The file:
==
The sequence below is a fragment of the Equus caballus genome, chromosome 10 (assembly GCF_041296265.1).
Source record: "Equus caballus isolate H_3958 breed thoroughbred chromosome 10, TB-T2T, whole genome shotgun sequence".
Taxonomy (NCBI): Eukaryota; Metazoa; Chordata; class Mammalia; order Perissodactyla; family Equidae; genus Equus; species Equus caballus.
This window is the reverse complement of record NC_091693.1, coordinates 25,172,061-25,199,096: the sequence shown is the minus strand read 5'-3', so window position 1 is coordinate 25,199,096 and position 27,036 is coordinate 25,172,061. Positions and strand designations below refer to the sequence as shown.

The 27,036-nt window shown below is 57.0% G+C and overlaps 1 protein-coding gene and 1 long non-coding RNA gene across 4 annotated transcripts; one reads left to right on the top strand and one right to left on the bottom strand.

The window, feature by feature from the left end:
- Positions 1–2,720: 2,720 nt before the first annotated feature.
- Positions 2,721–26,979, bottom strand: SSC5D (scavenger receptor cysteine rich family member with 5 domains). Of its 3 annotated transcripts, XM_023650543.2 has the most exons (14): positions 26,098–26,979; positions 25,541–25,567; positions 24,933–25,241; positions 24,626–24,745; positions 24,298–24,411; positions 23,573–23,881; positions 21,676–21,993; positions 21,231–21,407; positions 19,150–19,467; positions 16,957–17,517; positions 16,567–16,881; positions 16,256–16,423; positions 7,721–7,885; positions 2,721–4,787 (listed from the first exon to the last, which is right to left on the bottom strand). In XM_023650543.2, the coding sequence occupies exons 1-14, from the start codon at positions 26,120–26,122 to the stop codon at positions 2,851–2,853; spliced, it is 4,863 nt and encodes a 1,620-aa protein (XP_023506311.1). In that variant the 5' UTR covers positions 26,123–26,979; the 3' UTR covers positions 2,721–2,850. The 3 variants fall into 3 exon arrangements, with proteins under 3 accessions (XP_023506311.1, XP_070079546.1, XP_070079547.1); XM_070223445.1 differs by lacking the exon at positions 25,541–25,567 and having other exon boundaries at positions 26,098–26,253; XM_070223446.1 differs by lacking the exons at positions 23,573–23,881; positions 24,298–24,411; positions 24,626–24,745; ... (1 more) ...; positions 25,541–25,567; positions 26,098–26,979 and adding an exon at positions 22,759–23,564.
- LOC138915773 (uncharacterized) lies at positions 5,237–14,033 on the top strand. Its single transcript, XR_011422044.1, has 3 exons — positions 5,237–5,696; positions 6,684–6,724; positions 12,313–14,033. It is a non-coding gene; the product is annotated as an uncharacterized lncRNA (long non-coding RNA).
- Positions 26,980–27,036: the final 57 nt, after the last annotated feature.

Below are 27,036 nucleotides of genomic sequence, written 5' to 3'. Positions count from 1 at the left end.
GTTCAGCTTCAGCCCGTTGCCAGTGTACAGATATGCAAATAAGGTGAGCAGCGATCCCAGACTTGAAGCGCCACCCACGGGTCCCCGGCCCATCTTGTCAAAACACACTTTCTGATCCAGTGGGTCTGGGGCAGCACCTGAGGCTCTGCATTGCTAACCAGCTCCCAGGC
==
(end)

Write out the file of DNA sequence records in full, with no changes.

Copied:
The sequence below is a fragment of the Equus caballus genome, chromosome 10 (assembly GCF_041296265.1).
Source record: "Equus caballus isolate H_3958 breed thoroughbred chromosome 10, TB-T2T, whole genome shotgun sequence".
Taxonomy (NCBI): Eukaryota; Metazoa; Chordata; class Mammalia; order Perissodactyla; family Equidae; genus Equus; species Equus caballus.
This window is the reverse complement of record NC_091693.1, coordinates 25,172,061-25,199,096: the sequence shown is the minus strand read 5'-3', so window position 1 is coordinate 25,199,096 and position 27,036 is coordinate 25,172,061. Positions and strand designations below refer to the sequence as shown.

The 27,036-nt window shown below is 57.0% G+C and overlaps 1 protein-coding gene and 1 long non-coding RNA gene across 4 annotated transcripts; one reads left to right on the top strand and one right to left on the bottom strand.

The window, feature by feature from the left end:
- Positions 1–2,720: 2,720 nt before the first annotated feature.
- Positions 2,721–26,979, bottom strand: SSC5D (scavenger receptor cysteine rich family member with 5 domains). Of its 3 annotated transcripts, XM_023650543.2 has the most exons (14): positions 26,098–26,979; positions 25,541–25,567; positions 24,933–25,241; positions 24,626–24,745; positions 24,298–24,411; positions 23,573–23,881; positions 21,676–21,993; positions 21,231–21,407; positions 19,150–19,467; positions 16,957–17,517; positions 16,567–16,881; positions 16,256–16,423; positions 7,721–7,885; positions 2,721–4,787 (listed from the first exon to the last, which is right to left on the bottom strand). In XM_023650543.2, the coding sequence occupies exons 1-14, from the start codon at positions 26,120–26,122 to the stop codon at positions 2,851–2,853; spliced, it is 4,863 nt and encodes a 1,620-aa protein (XP_023506311.1). In that variant the 5' UTR covers positions 26,123–26,979; the 3' UTR covers positions 2,721–2,850. The 3 variants fall into 3 exon arrangements, with proteins under 3 accessions (XP_023506311.1, XP_070079546.1, XP_070079547.1); XM_070223445.1 differs by lacking the exon at positions 25,541–25,567 and having other exon boundaries at positions 26,098–26,253; XM_070223446.1 differs by lacking the exons at positions 23,573–23,881; positions 24,298–24,411; positions 24,626–24,745; ... (1 more) ...; positions 25,541–25,567; positions 26,098–26,979 and adding an exon at positions 22,759–23,564.
- LOC138915773 (uncharacterized) lies at positions 5,237–14,033 on the top strand. Its single transcript, XR_011422044.1, has 3 exons — positions 5,237–5,696; positions 6,684–6,724; positions 12,313–14,033. It is a non-coding gene; the product is annotated as an uncharacterized lncRNA (long non-coding RNA).
- Positions 26,980–27,036: the final 57 nt, after the last annotated feature.

Below are 27,036 nucleotides of genomic sequence, written 5' to 3'. Positions count from 1 at the left end.
GTTCAGCTTCAGCCCGTTGCCAGTGTACAGATATGCAAATAAGGTGAGCAGCGATCCCAGACTTGAAGCGCCACCCACGGGTCCCCGGCCCATCTTGTCAAAACACACTTTCTGATCCAGTGGGTCTGGGGCAGCACCTGAGGCTCTGCATTGCTAACCAGCTCCCAGGC